Physics gets shot in the arm
Dec 10, 2002
The UK’s 2002 spending review has turned out to be good news for physicists. In July the government announced that the UK’s science budget will rise by 10% per year in real terms over the next three years from 2003/4 to 2005/6. The government has now divided up this extra money and increased the budget of all seven research councils. Particle physicists and astronomers receive an extra £25m in unallocated funding, as well as new money for accelerator R&D and research on gravitational waves and planetary science. There is also new funding for energy research.
"The government is to be congratulated,” says Ian Halliday, chief executive of the Particle Physics and Astronomy Research Council (PPARC). “This much-needed investment in fundamental physics will enable our physicists and astronomers to build on their high international standing, and engage in new collaborative international programmes.”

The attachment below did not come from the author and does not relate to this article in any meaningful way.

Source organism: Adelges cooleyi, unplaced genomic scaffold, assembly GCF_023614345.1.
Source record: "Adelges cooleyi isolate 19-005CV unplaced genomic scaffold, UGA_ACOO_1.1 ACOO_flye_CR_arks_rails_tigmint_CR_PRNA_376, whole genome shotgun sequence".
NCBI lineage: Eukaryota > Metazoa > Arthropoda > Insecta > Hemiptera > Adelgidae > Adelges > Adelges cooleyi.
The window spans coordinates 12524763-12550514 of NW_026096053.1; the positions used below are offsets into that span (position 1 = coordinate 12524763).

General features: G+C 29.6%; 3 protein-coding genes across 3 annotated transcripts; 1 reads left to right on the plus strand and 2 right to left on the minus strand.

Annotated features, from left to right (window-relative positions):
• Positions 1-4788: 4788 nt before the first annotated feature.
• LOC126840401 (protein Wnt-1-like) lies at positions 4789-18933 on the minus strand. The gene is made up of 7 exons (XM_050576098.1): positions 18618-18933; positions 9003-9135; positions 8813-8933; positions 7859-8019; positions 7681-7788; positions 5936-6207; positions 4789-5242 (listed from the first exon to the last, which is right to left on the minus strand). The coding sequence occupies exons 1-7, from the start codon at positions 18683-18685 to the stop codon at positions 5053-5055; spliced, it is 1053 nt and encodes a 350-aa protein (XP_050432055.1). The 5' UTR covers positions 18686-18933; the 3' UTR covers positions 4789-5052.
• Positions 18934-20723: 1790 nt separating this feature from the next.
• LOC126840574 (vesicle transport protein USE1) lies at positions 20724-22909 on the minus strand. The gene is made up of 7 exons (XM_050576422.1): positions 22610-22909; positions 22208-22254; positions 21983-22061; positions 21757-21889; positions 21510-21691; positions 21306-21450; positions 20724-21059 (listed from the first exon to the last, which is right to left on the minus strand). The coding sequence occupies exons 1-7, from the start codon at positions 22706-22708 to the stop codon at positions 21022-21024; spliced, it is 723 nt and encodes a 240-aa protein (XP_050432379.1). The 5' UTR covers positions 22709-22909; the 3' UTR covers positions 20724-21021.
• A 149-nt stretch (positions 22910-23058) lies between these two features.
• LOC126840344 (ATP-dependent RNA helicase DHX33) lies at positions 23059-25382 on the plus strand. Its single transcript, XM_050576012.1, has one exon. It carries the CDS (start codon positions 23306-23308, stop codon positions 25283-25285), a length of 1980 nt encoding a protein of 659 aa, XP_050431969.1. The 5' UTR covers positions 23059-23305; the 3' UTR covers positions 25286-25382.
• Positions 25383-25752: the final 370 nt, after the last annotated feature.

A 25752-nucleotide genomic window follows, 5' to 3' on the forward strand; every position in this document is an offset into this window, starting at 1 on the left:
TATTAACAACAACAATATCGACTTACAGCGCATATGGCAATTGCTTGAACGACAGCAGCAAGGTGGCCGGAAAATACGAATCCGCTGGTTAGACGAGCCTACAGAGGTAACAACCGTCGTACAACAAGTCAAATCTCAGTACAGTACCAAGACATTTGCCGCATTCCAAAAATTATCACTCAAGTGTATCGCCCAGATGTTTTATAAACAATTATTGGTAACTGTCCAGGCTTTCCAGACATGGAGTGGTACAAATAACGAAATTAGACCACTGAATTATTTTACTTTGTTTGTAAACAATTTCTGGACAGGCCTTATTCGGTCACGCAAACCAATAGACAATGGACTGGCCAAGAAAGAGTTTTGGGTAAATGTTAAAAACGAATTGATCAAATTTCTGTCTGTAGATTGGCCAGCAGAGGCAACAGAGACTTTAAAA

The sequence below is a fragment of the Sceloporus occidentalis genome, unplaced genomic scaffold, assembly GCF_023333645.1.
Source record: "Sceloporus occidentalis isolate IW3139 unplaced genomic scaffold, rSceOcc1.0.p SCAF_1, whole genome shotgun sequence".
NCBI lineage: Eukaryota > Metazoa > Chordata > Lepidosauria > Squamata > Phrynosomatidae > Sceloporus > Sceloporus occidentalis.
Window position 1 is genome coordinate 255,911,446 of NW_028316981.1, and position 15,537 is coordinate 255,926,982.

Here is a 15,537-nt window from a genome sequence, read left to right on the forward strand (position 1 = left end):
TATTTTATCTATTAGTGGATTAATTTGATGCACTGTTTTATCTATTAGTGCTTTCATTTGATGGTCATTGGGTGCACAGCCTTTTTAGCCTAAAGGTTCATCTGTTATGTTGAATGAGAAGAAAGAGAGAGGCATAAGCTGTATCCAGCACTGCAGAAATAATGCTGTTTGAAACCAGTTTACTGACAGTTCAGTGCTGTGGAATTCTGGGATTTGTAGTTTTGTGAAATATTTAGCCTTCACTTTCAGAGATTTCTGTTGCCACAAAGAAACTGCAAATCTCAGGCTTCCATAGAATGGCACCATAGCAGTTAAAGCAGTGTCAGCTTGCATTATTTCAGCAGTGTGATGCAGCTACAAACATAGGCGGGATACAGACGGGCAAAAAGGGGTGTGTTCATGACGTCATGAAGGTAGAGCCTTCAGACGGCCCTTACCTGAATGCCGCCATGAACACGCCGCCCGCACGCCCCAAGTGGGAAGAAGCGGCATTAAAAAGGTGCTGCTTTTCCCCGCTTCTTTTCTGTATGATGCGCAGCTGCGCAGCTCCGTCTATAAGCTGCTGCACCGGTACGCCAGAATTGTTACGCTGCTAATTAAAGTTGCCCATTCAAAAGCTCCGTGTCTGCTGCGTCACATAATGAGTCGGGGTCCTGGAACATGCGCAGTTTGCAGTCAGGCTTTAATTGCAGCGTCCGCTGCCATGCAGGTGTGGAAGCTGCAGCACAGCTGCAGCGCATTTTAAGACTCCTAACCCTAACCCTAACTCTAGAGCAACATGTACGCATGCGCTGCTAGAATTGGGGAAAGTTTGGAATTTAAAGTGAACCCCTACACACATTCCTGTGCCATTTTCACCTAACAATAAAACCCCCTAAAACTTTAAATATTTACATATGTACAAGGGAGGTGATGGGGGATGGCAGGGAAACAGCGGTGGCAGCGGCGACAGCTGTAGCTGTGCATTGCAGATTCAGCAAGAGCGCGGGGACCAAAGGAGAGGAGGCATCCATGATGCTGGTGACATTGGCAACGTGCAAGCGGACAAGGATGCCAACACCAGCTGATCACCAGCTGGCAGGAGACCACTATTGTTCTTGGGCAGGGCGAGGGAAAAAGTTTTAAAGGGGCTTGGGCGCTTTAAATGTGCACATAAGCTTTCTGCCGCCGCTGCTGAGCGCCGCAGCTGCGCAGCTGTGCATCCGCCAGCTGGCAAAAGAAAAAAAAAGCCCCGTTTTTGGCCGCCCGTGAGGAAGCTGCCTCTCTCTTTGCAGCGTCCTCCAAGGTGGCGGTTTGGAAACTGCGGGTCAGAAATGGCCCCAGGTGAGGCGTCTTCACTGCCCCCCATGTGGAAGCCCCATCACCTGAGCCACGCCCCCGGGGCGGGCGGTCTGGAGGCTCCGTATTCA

PPARC will see its overall budget rise from £256m in 2003/4 to £291m in 2005/6. It will get a further £31.6m over this period to continue its e-science programme, and will receive £5.4m for R&D in new accelerators as part of a joint programme with the Council for the Central Laboratory of the Research Councils. In addition, PPARC has been allocated £9m to carry out research relating to gravitational wave detection and planetary exploration.
The Engineering and Physical Sciences Research Council, meanwhile, will see its core budget increase by £26.8m for on-going expenditure and by £17.4m for capital expenditure. It will also get extra money for a number of programmes involving collaboration with other research councils, including £8m for research on renewable energy and £7m for a new energy research centre, as well as £60m to continue the basic technology programme, £18m for e-science and £15.6m for post-genomics and proteomics.
As announced in July, the research councils will also get an extra £100m from 2005/6 to increase the pay of post-doctoral researchers and PhD students, and an extra £120m a year from 2005/6 to fund some of the “indirect” costs of university research. The spending review also allocates £500m a year by 2004/5 for university infrastructure costs, provides a doubling of funding for large facilities to £205m by 2005/6 and includes £114m for the commercialization of scientific research by 2005/6.
About the author
Edwin Cartlidge is News Editor of Physics World